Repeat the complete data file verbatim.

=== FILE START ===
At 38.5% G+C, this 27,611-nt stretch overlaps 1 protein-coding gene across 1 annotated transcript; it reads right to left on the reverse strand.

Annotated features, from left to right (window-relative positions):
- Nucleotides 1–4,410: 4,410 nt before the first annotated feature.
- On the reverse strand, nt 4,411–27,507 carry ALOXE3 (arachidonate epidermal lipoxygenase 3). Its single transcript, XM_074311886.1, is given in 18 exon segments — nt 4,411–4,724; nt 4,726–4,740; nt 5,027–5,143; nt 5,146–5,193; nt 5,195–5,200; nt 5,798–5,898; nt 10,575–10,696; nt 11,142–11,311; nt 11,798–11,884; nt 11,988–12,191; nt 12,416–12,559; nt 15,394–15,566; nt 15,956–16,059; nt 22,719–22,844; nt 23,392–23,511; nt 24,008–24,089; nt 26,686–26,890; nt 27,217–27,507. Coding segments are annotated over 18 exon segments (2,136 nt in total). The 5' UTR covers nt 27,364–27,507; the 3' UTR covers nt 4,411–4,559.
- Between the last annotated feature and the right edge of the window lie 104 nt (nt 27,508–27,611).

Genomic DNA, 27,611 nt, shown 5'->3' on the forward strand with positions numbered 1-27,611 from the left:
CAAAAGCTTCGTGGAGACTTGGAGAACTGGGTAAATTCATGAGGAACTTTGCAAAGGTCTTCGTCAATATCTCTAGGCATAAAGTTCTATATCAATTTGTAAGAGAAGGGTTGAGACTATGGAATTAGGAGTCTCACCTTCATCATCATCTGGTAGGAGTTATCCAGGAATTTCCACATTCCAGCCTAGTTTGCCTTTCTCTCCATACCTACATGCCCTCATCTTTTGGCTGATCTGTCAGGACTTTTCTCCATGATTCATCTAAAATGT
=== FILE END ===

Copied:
At 38.5% G+C, this 27,611-nt stretch overlaps 1 protein-coding gene across 1 annotated transcript; it reads right to left on the reverse strand.

Annotated features, from left to right (window-relative positions):
- Nucleotides 1–4,410: 4,410 nt before the first annotated feature.
- On the reverse strand, nt 4,411–27,507 carry ALOXE3 (arachidonate epidermal lipoxygenase 3). Its single transcript, XM_074311886.1, is given in 18 exon segments — nt 4,411–4,724; nt 4,726–4,740; nt 5,027–5,143; nt 5,146–5,193; nt 5,195–5,200; nt 5,798–5,898; nt 10,575–10,696; nt 11,142–11,311; nt 11,798–11,884; nt 11,988–12,191; nt 12,416–12,559; nt 15,394–15,566; nt 15,956–16,059; nt 22,719–22,844; nt 23,392–23,511; nt 24,008–24,089; nt 26,686–26,890; nt 27,217–27,507. Coding segments are annotated over 18 exon segments (2,136 nt in total). The 5' UTR covers nt 27,364–27,507; the 3' UTR covers nt 4,411–4,559.
- Between the last annotated feature and the right edge of the window lie 104 nt (nt 27,508–27,611).

Genomic DNA, 27,611 nt, shown 5'->3' on the forward strand with positions numbered 1-27,611 from the left:
CAAAAGCTTCGTGGAGACTTGGAGAACTGGGTAAATTCATGAGGAACTTTGCAAAGGTCTTCGTCAATATCTCTAGGCATAAAGTTCTATATCAATTTGTAAGAGAAGGGTTGAGACTATGGAATTAGGAGTCTCACCTTCATCATCATCTGGTAGGAGTTATCCAGGAATTTCCACATTCCAGCCTAGTTTGCCTTTCTCTCCATACCTACATGCCCTCATCTTTTGGCTGATCTGTCAGGACTTTTCTCCATGATTCATCTAAAATGT